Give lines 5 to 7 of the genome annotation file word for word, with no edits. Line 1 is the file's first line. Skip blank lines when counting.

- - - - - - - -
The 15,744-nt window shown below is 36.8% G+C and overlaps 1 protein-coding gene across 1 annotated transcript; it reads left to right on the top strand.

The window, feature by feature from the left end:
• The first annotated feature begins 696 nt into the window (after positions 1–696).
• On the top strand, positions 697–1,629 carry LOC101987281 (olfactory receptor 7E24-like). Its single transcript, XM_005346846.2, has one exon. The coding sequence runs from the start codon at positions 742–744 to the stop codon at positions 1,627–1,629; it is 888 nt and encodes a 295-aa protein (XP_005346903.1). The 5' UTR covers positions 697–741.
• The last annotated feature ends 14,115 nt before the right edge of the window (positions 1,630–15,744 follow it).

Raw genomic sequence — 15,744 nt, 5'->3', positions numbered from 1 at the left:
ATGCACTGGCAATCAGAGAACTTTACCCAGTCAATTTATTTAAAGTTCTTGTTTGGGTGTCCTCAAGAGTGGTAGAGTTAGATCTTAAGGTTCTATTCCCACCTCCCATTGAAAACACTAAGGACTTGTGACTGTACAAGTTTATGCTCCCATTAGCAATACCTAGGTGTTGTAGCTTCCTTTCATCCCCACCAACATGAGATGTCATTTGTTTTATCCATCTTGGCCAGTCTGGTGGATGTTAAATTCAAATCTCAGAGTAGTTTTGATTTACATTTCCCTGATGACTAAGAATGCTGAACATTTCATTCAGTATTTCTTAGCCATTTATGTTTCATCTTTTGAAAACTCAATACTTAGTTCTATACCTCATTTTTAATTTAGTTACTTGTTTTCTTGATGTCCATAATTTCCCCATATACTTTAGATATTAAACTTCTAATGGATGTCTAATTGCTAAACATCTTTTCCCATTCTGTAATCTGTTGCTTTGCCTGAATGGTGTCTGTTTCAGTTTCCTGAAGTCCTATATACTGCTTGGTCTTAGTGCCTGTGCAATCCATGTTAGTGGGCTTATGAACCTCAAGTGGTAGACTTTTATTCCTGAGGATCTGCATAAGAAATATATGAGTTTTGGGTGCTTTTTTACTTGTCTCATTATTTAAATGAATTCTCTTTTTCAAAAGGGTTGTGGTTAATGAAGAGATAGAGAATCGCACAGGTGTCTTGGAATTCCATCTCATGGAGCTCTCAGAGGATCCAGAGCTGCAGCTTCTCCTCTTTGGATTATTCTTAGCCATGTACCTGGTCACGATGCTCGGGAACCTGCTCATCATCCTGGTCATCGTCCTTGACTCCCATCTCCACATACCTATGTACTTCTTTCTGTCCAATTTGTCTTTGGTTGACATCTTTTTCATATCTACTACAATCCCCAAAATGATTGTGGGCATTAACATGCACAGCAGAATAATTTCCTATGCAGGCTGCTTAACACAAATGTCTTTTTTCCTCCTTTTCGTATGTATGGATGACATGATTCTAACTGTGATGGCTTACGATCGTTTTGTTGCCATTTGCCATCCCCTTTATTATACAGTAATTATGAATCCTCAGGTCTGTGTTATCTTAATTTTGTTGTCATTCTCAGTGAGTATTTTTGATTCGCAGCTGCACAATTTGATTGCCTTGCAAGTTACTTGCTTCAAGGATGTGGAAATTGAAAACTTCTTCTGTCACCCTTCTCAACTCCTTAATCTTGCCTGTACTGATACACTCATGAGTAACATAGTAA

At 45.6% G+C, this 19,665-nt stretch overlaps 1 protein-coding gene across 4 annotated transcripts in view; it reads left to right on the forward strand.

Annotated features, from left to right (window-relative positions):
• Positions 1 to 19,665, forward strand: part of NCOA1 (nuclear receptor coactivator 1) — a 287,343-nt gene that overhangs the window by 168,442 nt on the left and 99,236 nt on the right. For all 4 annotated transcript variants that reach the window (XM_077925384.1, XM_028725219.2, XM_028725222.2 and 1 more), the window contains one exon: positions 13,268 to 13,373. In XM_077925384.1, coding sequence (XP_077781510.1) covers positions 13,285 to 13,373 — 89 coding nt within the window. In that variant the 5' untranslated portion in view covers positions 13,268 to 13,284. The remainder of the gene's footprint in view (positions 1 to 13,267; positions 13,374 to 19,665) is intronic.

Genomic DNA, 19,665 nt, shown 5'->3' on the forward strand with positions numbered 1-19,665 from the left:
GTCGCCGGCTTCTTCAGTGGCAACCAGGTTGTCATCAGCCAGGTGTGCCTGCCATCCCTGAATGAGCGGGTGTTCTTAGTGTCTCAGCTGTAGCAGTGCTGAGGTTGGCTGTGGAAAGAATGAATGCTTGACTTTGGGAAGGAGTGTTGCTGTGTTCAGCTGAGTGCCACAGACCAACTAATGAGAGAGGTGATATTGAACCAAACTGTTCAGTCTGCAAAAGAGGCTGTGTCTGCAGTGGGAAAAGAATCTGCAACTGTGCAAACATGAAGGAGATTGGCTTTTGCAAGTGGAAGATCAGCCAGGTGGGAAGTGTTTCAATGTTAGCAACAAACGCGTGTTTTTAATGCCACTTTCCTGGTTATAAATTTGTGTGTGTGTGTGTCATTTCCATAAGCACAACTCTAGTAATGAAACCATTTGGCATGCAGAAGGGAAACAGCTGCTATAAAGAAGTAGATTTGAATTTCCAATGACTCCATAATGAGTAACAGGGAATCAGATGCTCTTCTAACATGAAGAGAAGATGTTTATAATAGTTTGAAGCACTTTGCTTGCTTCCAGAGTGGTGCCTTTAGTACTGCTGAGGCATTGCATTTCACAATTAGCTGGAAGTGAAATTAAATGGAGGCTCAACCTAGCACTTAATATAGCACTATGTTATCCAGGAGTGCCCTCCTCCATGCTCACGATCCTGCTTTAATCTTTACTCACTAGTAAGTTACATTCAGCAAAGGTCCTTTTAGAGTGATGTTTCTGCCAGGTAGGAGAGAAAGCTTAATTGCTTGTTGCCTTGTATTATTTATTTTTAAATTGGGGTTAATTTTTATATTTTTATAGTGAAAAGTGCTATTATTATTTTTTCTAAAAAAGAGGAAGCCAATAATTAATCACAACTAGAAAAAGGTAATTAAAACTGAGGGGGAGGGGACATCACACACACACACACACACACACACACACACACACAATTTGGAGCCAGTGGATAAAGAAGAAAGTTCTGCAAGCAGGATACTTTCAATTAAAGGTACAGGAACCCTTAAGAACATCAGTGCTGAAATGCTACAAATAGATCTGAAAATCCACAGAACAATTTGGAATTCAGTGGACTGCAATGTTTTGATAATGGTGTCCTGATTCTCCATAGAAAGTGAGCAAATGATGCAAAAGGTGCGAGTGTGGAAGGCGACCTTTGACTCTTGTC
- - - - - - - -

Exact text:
• The last annotated feature ends 14,115 nt before the right edge of the window (positions 1,630–15,744 follow it).

Raw genomic sequence — 15,744 nt, 5'->3', positions numbered from 1 at the left:
ATGCACTGGCAATCAGAGAACTTTACCCAGTCAATTTATTTAAAGTTCTTGTTTGGGTGTCCTCAAGAGTGGTAGAGTTAGATCTTAAGGTTCTATTCCCACCTCCCATTGAAAACACTAAGGACTTGTGACTGTACAAGTTTATGCTCCCATTAGCAATACCTAGGTGTTGTAGCTTCCTTTCATCCCCACCAACATGAGATGTCATTTGTTTTATCCATCTTGGCCAGTCTGGTGGATGTTAAATTCAAATCTCAGAGTAGTTTTGATTTACATTTCCCTGATGACTAAGAATGCTGAACATTTCATTCAGTATTTCTTAGCCATTTATGTTTCATCTTTTGAAAACTCAATACTTAGTTCTATACCTCATTTTTAATTTAGTTACTTGTTTTCTTGATGTCCATAATTTCCCCATATACTTTAGATATTAAACTTCTAATGGATGTCTAATTGCTAAACATCTTTTCCCATTCTGTAATCTGTTGCTTTGCCTGAATGGTGTCTGTTTCAGTTTCCTGAAGTCCTATATACTGCTTGGTCTTAGTGCCTGTGCAATCCATGTTAGTGGGCTTATGAACCTCAAGTGGTAGACTTTTATTCCTGAGGATCTGCATAAGAAATATATGAGTTTTGGGTGCTTTTTTACTTGTCTCATTATTTAAATGAATTCTCTTTTTCAAAAGGGTTGTGGTTAATGAAGAGATAGAGAATCGCACAGGTGTCTTGGAATTCCATCTCATGGAGCTCTCAGAGGATCCAGAGCTGCAGCTTCTCCTCTTTGGATTATTCTTAGCCATGTACCTGGTCACGATGCTCGGGAACCTGCTCATCATCCTGGTCATCGTCCTTGACTCCCATCTCCACATACCTATGTACTTCTTTCTGTCCAATTTGTCTTTGGTTGACATCTTTTTCATATCTACTACAATCCCCAAAATGATTGTGGGCATTAACATGCACAGCAGAATAATTTCCTATGCAGGCTGCTTAACACAAATGTCTTTTTTCCTCCTTTTCGTATGTATGGATGACATGATTCTAACTGTGATGGCTTACGATCGTTTTGTTGCCATTTGCCATCCCCTTTATTATACAGTAATTATGAATCCTCAGGTCTGTGTTATCTTAATTTTGTTGTCATTCTCAGTGAGTATTTTTGATTCGCAGCTGCACAATTTGATTGCCTTGCAAGTTACTTGCTTCAAGGATGTGGAAATTGAAAACTTCTTCTGTCACCCTTCTCAACTCCTTAATCTTGCCTGTACTGATACACTCATGAGTAACATAGTAA